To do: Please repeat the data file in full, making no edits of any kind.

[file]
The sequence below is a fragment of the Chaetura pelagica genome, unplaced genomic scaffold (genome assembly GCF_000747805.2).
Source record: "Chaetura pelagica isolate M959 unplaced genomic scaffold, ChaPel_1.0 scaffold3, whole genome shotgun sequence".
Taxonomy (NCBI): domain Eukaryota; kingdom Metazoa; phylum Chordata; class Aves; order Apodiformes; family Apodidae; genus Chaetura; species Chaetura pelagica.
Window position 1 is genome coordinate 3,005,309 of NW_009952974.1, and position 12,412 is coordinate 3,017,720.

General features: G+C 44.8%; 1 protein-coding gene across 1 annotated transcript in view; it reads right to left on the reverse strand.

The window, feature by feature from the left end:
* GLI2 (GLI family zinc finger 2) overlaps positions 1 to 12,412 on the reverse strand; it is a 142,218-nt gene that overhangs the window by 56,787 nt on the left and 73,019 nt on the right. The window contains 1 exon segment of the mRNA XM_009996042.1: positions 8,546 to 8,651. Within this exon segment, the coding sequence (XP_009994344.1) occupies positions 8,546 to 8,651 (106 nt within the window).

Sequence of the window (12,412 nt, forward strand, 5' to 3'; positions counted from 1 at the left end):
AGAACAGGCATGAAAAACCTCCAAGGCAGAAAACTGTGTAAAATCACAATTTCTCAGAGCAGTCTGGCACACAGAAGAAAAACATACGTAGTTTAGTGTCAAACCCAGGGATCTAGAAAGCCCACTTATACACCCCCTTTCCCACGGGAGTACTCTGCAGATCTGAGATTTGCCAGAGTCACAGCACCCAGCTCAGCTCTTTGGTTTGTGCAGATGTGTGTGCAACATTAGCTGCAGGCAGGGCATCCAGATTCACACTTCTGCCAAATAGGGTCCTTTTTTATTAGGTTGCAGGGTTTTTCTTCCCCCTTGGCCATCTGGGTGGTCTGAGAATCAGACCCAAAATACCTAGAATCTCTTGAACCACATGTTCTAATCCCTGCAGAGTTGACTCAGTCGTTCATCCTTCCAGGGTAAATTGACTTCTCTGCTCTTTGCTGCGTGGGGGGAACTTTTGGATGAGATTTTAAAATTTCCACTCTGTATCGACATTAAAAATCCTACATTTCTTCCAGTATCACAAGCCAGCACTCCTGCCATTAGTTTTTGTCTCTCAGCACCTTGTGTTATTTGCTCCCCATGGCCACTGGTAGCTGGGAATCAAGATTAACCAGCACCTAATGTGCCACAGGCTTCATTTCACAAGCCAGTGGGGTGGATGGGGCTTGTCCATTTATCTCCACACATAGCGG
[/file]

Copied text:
The sequence below is a fragment of the Chaetura pelagica genome, unplaced genomic scaffold (genome assembly GCF_000747805.2).
Source record: "Chaetura pelagica isolate M959 unplaced genomic scaffold, ChaPel_1.0 scaffold3, whole genome shotgun sequence".
Taxonomy (NCBI): domain Eukaryota; kingdom Metazoa; phylum Chordata; class Aves; order Apodiformes; family Apodidae; genus Chaetura; species Chaetura pelagica.
Window position 1 is genome coordinate 3,005,309 of NW_009952974.1, and position 12,412 is coordinate 3,017,720.

General features: G+C 44.8%; 1 protein-coding gene across 1 annotated transcript in view; it reads right to left on the reverse strand.

The window, feature by feature from the left end:
* GLI2 (GLI family zinc finger 2) overlaps positions 1 to 12,412 on the reverse strand; it is a 142,218-nt gene that overhangs the window by 56,787 nt on the left and 73,019 nt on the right. The window contains 1 exon segment of the mRNA XM_009996042.1: positions 8,546 to 8,651. Within this exon segment, the coding sequence (XP_009994344.1) occupies positions 8,546 to 8,651 (106 nt within the window).

Sequence of the window (12,412 nt, forward strand, 5' to 3'; positions counted from 1 at the left end):
AGAACAGGCATGAAAAACCTCCAAGGCAGAAAACTGTGTAAAATCACAATTTCTCAGAGCAGTCTGGCACACAGAAGAAAAACATACGTAGTTTAGTGTCAAACCCAGGGATCTAGAAAGCCCACTTATACACCCCCTTTCCCACGGGAGTACTCTGCAGATCTGAGATTTGCCAGAGTCACAGCACCCAGCTCAGCTCTTTGGTTTGTGCAGATGTGTGTGCAACATTAGCTGCAGGCAGGGCATCCAGATTCACACTTCTGCCAAATAGGGTCCTTTTTTATTAGGTTGCAGGGTTTTTCTTCCCCCTTGGCCATCTGGGTGGTCTGAGAATCAGACCCAAAATACCTAGAATCTCTTGAACCACATGTTCTAATCCCTGCAGAGTTGACTCAGTCGTTCATCCTTCCAGGGTAAATTGACTTCTCTGCTCTTTGCTGCGTGGGGGGAACTTTTGGATGAGATTTTAAAATTTCCACTCTGTATCGACATTAAAAATCCTACATTTCTTCCAGTATCACAAGCCAGCACTCCTGCCATTAGTTTTTGTCTCTCAGCACCTTGTGTTATTTGCTCCCCATGGCCACTGGTAGCTGGGAATCAAGATTAACCAGCACCTAATGTGCCACAGGCTTCATTTCACAAGCCAGTGGGGTGGATGGGGCTTGTCCATTTATCTCCACACATAGCGG